Researching Ocean Level Rising From Historical Logs : Short Wave Archival records may help researchers figure out how fast the sea level is rising in certain places. Millions of people in coastal cities are vulnerable to rising sea levels and knowing exactly how fast the water is rising is really important. But it's a tough scientific question. NPR climate correspondent Lauren Sommer explains how scientists are looking to historical records to help get at the answer.

For more of Lauren's reporting, follow her on Twitter @lesommer. Email us at ShortWave@npr.org.
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Saving Sea Level Records: What Historical Records Tell Us About The Rising Ocean

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Saving Sea Level Records: What Historical Records Tell Us About The Rising Ocean

Saving Sea Level Records: What Historical Records Tell Us About The Rising Ocean

Saving Sea Level Records: What Historical Records Tell Us About The Rising Ocean

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  • <iframe src="https://www.npr.org/player/embed/966424041/966575604" width="100%" height="290" frameborder="0" scrolling="no" title="NPR embedded audio player">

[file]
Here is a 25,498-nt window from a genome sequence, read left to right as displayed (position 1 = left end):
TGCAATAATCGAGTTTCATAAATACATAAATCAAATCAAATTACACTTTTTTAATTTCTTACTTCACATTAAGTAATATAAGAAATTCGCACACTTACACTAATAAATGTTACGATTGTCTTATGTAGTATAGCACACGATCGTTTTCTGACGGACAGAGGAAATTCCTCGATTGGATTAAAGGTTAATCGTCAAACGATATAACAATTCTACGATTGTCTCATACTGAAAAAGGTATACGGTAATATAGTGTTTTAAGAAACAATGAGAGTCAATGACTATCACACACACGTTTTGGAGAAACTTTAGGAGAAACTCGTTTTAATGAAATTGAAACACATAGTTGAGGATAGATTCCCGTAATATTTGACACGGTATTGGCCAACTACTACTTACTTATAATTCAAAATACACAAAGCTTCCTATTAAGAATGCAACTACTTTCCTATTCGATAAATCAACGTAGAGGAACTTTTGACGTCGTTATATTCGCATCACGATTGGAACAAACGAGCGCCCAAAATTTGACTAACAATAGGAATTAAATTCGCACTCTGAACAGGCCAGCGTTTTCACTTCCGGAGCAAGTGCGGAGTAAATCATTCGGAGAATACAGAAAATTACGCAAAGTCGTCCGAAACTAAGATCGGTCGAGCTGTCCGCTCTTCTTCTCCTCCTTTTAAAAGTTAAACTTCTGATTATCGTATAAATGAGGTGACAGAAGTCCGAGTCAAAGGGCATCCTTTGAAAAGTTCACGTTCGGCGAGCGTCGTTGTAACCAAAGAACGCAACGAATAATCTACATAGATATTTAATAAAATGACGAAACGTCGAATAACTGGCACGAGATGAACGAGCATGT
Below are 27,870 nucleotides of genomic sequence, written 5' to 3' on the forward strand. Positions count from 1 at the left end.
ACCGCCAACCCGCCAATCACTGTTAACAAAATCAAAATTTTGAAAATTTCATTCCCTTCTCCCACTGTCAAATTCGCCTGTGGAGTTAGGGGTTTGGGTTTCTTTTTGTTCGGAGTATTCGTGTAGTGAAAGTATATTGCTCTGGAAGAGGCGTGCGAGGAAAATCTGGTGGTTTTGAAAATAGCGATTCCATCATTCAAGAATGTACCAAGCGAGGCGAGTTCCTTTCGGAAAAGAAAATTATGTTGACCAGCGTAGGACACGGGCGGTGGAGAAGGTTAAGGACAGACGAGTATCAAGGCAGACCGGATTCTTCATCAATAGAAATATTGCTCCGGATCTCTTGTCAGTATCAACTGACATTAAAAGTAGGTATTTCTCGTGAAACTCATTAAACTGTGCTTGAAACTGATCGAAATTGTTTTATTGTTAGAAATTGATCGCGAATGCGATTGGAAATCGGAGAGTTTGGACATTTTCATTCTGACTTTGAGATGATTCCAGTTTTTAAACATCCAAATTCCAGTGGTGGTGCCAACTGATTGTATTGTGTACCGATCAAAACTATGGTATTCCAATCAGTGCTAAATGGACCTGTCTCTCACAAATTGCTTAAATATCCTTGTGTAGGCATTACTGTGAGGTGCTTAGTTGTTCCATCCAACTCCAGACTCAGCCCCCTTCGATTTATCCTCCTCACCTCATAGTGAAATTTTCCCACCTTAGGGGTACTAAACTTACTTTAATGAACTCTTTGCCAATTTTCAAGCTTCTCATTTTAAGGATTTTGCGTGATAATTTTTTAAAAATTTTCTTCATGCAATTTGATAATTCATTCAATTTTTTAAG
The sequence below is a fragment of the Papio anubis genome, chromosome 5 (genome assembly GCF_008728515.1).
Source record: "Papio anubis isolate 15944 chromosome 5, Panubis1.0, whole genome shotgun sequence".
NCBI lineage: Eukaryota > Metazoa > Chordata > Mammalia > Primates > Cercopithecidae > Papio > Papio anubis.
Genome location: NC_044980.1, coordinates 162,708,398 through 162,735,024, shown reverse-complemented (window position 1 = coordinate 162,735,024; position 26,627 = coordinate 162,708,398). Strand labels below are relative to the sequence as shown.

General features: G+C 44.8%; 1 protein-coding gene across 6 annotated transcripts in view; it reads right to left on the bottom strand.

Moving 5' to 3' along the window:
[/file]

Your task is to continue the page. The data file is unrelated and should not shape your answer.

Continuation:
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A 1930 tidal chart from the village of Bowling on the Firth of Clyde Andrew Matthews hide caption

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Andrew Matthews

A 1930 tidal chart from the village of Bowling on the Firth of Clyde

Andrew Matthews

Archival records may help researchers figure out how fast the sea level is rising in certain places. Millions of people in coastal cities are vulnerable to rising sea levels and knowing exactly how fast the water is rising is really important. But it's a tough scientific question. NPR climate correspondent Lauren Sommer explains how scientists are looking to historical records to help get at the answer.

If you'd like to help transcribe old tidal data, you can get started here.

For more of Lauren's reporting, follow her on Twitter @lesommer. Email us at ShortWave@npr.org.

This episode was produced by Thomas Lu, edited Gisele Grayson with help from Maddie Sofia, and fact-checked by Rasha Aridi. The audio engineer for this episode was Josh Newell.